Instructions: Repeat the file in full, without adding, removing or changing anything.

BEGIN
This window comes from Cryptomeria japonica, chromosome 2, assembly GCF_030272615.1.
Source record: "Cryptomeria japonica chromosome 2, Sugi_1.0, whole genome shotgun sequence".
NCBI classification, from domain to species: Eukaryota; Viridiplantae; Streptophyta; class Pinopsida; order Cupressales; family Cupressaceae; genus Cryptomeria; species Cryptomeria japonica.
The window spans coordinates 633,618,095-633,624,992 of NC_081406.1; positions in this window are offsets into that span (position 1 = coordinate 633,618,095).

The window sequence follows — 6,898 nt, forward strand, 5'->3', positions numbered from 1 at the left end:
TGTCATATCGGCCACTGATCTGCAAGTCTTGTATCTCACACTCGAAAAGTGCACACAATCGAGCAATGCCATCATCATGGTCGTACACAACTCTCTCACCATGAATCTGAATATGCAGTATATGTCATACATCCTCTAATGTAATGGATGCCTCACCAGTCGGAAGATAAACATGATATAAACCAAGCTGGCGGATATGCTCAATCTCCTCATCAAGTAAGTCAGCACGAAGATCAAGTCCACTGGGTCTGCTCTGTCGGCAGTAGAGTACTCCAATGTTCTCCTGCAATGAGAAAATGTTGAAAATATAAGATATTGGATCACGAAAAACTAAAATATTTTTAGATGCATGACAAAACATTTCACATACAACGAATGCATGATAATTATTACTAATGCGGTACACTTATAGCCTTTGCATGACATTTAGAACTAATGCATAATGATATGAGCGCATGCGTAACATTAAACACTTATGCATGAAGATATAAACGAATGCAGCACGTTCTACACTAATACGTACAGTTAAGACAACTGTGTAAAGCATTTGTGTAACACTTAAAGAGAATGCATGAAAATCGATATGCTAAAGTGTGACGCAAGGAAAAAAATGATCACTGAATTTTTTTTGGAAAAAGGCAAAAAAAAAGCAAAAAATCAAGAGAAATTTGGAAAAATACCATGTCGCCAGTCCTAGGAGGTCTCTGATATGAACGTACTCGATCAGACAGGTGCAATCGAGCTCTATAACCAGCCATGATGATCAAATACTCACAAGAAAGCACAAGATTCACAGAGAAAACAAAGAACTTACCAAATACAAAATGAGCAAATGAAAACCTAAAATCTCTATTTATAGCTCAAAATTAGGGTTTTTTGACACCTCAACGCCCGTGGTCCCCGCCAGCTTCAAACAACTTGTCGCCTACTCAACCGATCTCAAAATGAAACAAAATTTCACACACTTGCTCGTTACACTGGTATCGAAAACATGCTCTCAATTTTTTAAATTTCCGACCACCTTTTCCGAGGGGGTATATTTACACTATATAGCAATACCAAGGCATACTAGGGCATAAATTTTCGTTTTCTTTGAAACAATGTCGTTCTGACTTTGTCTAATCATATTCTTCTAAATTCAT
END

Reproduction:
This window comes from Cryptomeria japonica, chromosome 2, assembly GCF_030272615.1.
Source record: "Cryptomeria japonica chromosome 2, Sugi_1.0, whole genome shotgun sequence".
NCBI classification, from domain to species: Eukaryota; Viridiplantae; Streptophyta; class Pinopsida; order Cupressales; family Cupressaceae; genus Cryptomeria; species Cryptomeria japonica.
The window spans coordinates 633,618,095-633,624,992 of NC_081406.1; positions in this window are offsets into that span (position 1 = coordinate 633,618,095).

The window sequence follows — 6,898 nt, forward strand, 5'->3', positions numbered from 1 at the left end:
TGTCATATCGGCCACTGATCTGCAAGTCTTGTATCTCACACTCGAAAAGTGCACACAATCGAGCAATGCCATCATCATGGTCGTACACAACTCTCTCACCATGAATCTGAATATGCAGTATATGTCATACATCCTCTAATGTAATGGATGCCTCACCAGTCGGAAGATAAACATGATATAAACCAAGCTGGCGGATATGCTCAATCTCCTCATCAAGTAAGTCAGCACGAAGATCAAGTCCACTGGGTCTGCTCTGTCGGCAGTAGAGTACTCCAATGTTCTCCTGCAATGAGAAAATGTTGAAAATATAAGATATTGGATCACGAAAAACTAAAATATTTTTAGATGCATGACAAAACATTTCACATACAACGAATGCATGATAATTATTACTAATGCGGTACACTTATAGCCTTTGCATGACATTTAGAACTAATGCATAATGATATGAGCGCATGCGTAACATTAAACACTTATGCATGAAGATATAAACGAATGCAGCACGTTCTACACTAATACGTACAGTTAAGACAACTGTGTAAAGCATTTGTGTAACACTTAAAGAGAATGCATGAAAATCGATATGCTAAAGTGTGACGCAAGGAAAAAAATGATCACTGAATTTTTTTTGGAAAAAGGCAAAAAAAAAGCAAAAAATCAAGAGAAATTTGGAAAAATACCATGTCGCCAGTCCTAGGAGGTCTCTGATATGAACGTACTCGATCAGACAGGTGCAATCGAGCTCTATAACCAGCCATGATGATCAAATACTCACAAGAAAGCACAAGATTCACAGAGAAAACAAAGAACTTACCAAATACAAAATGAGCAAATGAAAACCTAAAATCTCTATTTATAGCTCAAAATTAGGGTTTTTTGACACCTCAACGCCCGTGGTCCCCGCCAGCTTCAAACAACTTGTCGCCTACTCAACCGATCTCAAAATGAAACAAAATTTCACACACTTGCTCGTTACACTGGTATCGAAAACATGCTCTCAATTTTTTAAATTTCCGACCACCTTTTCCGAGGGGGTATATTTACACTATATAGCAATACCAAGGCATACTAGGGCATAAATTTTCGTTTTCTTTGAAACAATGTCGTTCTGACTTTGTCTAATCATATTCTTCTAAATTCAT